#fi
 
Old 10-09-2004, 06:51 AM   #8
acid_kewpie
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Quote:
Originally posted by mirradric
hmmm....
Code:
alias startx="startx & exit"
worked for me.
actually yeah that's better i'd say, as the single & just forks and then logs out. whereas the && only exits after a successful quit of X... and thinking about it, zapping X might even return an error code, meaning exit won't even run... so ignore me, and use mirradric's version.
 
Old 10-10-2004, 05:19 AM   #9
darkleaf
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I think I found the problem. If I made the alias different than startx so for example just x it would give unknown command. Now if I do this:

Code:
bash
x
The alias is recognised but it sort of locks when I kill the xserver with CTRL-ALT-BSP, and I have to CTRL-C out. After the CTRL-C it doesn't recognize the command anymore. Could it be that I'm running a different shell than bash and how would I find this out, and make the alias work?
 
Old 10-10-2004, 05:23 AM   #10
darkleaf
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BTW: x="startx & exit" gives the exit command to early I think as something like this is the output:

Quote:
xserver killed

exit
philip@debian:#
x="startx && exit" gives sort of a lock like I described in the post above
 
Old 10-10-2004, 05:52 AM   #11
mirradric
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seems like
Code:
$echo $SHELL
doesn't work very well in identifying the shell.
I ran tsch from a xterm running bash followed by the above but $SHELL is still /bin/bash.

i guess that this should be safer.
Code:
echo $0
 
Old 10-10-2004, 05:58 AM   #12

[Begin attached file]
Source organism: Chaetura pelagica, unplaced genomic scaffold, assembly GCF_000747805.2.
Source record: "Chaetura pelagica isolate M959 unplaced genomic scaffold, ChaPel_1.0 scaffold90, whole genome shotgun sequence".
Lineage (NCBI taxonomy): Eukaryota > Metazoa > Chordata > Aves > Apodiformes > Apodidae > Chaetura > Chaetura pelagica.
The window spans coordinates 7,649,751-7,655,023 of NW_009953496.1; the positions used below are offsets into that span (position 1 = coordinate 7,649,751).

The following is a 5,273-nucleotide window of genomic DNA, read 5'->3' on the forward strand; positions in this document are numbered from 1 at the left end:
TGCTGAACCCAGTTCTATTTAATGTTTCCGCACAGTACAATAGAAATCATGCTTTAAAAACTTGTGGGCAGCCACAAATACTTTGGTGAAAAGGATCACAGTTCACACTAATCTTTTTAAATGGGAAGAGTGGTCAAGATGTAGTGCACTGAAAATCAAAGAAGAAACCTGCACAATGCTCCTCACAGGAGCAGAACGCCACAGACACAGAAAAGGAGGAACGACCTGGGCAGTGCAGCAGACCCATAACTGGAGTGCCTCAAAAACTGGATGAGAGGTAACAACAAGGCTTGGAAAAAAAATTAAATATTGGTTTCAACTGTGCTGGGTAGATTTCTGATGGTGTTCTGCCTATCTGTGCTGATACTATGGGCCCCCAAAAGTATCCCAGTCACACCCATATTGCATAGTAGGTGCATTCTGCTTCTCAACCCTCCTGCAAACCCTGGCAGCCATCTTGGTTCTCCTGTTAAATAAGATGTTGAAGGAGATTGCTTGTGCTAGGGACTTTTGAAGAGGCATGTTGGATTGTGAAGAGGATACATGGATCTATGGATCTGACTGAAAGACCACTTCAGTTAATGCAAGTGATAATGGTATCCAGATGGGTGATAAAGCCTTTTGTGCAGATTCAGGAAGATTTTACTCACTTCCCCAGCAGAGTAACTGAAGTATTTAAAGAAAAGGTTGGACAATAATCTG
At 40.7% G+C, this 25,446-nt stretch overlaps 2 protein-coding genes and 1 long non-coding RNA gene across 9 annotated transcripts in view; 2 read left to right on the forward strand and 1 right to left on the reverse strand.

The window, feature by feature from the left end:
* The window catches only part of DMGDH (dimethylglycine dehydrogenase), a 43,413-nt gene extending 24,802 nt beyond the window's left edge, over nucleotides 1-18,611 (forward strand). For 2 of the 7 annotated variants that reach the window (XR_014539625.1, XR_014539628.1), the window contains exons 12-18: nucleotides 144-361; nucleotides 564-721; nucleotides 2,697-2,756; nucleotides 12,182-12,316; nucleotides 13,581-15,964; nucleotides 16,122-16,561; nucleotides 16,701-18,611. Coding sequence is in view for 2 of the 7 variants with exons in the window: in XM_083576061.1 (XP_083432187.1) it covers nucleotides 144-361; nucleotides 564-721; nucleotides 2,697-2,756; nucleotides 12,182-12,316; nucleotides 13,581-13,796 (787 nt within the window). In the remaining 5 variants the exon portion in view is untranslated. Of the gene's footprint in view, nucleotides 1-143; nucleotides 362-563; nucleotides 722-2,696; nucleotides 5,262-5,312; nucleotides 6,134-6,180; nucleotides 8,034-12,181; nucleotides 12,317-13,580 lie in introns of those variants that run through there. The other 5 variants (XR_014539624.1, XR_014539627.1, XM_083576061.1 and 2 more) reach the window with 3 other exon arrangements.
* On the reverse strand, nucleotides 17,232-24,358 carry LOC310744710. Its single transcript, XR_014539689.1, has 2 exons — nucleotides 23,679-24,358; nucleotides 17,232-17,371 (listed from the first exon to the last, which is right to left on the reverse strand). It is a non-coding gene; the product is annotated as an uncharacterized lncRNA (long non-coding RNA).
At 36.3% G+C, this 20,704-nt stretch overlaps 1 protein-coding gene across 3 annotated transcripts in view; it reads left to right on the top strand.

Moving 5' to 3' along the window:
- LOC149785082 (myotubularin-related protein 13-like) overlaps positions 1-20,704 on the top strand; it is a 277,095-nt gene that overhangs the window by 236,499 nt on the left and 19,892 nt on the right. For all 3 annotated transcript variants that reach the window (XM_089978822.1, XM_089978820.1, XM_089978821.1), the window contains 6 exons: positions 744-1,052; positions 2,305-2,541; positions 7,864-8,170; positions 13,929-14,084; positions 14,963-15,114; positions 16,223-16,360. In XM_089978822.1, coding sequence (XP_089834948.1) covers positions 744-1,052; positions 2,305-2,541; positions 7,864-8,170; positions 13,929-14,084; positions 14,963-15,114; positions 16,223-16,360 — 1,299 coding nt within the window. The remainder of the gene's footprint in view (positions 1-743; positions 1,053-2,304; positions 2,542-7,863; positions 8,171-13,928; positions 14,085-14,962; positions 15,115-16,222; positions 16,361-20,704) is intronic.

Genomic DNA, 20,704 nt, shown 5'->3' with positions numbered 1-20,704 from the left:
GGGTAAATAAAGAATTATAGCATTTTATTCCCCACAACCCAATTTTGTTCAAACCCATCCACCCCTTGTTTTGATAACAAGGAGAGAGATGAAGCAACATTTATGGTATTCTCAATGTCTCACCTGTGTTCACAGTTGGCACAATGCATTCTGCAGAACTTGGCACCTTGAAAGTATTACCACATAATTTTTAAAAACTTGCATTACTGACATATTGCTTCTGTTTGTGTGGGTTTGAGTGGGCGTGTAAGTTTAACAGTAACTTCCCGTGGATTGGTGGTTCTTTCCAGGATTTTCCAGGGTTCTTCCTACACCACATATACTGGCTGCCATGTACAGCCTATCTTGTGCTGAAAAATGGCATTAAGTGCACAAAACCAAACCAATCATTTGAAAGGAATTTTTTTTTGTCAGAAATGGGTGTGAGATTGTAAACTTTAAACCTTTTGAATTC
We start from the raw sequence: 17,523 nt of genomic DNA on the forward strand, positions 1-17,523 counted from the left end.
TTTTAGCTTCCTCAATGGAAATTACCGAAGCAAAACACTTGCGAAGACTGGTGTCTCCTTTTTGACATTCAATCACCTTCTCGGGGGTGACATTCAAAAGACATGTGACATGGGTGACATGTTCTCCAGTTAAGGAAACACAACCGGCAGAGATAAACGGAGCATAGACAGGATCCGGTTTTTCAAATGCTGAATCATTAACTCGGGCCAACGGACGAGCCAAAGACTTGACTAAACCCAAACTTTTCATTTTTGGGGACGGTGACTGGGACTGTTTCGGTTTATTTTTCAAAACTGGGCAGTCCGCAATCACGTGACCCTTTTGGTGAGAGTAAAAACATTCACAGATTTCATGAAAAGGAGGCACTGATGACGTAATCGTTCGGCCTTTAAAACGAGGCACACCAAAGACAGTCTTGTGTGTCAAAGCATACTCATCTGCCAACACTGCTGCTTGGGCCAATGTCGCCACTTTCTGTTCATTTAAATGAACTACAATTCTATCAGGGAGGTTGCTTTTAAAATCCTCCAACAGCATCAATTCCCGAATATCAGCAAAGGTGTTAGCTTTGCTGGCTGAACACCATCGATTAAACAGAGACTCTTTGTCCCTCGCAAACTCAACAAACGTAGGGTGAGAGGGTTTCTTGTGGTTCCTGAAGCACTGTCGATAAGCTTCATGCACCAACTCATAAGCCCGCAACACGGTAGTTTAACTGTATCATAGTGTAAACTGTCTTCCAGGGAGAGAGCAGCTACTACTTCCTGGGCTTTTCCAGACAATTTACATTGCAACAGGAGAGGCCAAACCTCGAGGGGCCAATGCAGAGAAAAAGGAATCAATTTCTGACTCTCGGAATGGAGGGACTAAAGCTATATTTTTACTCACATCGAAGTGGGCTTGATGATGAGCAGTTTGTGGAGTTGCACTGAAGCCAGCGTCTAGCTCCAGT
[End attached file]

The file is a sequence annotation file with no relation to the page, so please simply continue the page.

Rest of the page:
mirradric
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Quote:
Originally posted by darkleaf
I think I found the problem. If I made the alias different than startx so for example just x it would give unknown command. Now if I do this:

Code:
bash
x
The alias is recognised but it sort of locks when I kill the xserver with CTRL-ALT-BSP, and I have to CTRL-C out. After the CTRL-C it doesn't recognize the command anymore. Could it be that I'm running a different shell than bash and how would I find this out, and make the alias work?
are you first running bash then running the alias?
If this is the case, you'll not get a login prompt but just exit from the bash instance you've just created. (dropping you to your previous shell) This is not what you want.
 
Old 10-10-2004, 06:38 AM   #13
darkleaf
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Quote:
Originally posted by mirradric
are you first running bash then running the alias?
If this is the case, you'll not get a login prompt but just exit from the bash instance you've just created. (dropping you to your previous shell) This is not what you want.
Yes that's what happening but if I don't run bash the alias isn't recognized. echo $SHELL gives me /bin/bash so that's ok. Any ideas on why it doesn't work?
 
Old 10-10-2004, 06:49 AM   #14
mirradric
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try echo $0 before you run bash.
As I mention $SHELL seems to always contain /bin/bash. I suspect not all shells will set this variable so we can't depenent on it.

echo $0 **should** return the name of the command used to start the shell.

ps. maybe you can try adding the alias to your ~/.bash_profile instead

Last edited by mirradric; 10-10-2004 at 06:51 AM.
 
Old 10-10-2004, 08:41 AM   #15
darkleaf
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echo $0 gives bash
editing my .bash_profile doesn't work.
I still have to run bash before the command to make it work at least a bit.